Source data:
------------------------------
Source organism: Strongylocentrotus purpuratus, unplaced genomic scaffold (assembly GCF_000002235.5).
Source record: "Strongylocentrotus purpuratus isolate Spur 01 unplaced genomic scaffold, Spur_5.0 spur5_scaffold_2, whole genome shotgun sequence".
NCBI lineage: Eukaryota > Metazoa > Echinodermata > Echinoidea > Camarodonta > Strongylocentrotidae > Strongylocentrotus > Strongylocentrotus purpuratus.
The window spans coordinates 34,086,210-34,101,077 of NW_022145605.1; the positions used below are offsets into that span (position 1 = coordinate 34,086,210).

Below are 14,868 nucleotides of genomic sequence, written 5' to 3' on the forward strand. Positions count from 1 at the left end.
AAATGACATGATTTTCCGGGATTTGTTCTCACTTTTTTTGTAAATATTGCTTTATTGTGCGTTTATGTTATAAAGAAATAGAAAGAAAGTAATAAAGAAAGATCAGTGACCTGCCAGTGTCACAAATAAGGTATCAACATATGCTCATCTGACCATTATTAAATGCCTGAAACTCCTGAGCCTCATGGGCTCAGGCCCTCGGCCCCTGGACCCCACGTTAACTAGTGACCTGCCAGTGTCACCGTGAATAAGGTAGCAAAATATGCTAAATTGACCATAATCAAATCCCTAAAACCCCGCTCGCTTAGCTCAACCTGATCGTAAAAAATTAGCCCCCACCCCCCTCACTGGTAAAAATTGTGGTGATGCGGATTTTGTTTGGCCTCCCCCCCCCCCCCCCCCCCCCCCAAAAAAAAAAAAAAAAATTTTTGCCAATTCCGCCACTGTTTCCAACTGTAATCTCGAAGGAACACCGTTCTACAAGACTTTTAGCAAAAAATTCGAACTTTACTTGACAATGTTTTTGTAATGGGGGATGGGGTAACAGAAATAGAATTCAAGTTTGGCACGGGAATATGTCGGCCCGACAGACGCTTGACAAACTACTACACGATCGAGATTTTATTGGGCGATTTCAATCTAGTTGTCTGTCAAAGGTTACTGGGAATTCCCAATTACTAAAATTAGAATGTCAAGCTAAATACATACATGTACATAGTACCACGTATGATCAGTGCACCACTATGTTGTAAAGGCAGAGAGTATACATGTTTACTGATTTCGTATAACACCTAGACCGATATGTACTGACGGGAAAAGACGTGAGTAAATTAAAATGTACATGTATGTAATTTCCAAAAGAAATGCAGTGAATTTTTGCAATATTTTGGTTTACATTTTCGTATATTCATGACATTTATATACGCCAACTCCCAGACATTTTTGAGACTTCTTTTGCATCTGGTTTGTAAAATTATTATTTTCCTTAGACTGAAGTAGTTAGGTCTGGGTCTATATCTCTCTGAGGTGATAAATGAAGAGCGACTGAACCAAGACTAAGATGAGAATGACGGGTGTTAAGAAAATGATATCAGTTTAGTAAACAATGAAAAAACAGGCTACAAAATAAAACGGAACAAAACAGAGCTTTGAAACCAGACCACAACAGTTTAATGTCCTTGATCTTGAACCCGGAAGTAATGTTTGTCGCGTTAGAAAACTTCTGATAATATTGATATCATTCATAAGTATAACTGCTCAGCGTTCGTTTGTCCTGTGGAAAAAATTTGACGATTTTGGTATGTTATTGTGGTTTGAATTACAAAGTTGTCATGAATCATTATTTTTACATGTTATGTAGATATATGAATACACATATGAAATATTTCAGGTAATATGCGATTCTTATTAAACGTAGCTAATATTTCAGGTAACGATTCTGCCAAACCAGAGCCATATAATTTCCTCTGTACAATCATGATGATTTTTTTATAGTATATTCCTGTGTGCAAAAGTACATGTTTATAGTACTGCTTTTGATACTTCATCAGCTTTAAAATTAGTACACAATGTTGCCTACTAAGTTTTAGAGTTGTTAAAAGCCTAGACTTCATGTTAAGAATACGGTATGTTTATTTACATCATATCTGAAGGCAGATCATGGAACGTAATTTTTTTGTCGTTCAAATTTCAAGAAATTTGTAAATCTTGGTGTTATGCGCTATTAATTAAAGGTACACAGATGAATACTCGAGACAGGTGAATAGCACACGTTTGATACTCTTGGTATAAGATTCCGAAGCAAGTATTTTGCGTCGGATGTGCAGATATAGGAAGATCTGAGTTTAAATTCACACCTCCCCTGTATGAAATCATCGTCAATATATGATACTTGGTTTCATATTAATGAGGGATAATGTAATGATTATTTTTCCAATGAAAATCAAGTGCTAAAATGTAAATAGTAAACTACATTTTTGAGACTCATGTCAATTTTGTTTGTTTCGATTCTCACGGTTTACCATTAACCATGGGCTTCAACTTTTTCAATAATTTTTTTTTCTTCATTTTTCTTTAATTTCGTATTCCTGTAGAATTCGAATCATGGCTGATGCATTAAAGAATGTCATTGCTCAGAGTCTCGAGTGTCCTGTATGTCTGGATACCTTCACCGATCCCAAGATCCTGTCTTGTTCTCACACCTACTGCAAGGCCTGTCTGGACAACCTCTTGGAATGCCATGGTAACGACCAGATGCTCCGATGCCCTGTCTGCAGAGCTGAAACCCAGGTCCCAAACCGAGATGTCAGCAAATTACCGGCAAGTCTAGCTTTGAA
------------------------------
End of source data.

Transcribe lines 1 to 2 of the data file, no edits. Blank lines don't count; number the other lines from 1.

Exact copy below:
Source organism: Strongylocentrotus purpuratus, unplaced genomic scaffold (assembly GCF_000002235.5).
Source record: "Strongylocentrotus purpuratus isolate Spur 01 unplaced genomic scaffold, Spur_5.0 spur5_scaffold_2, whole genome shotgun sequence".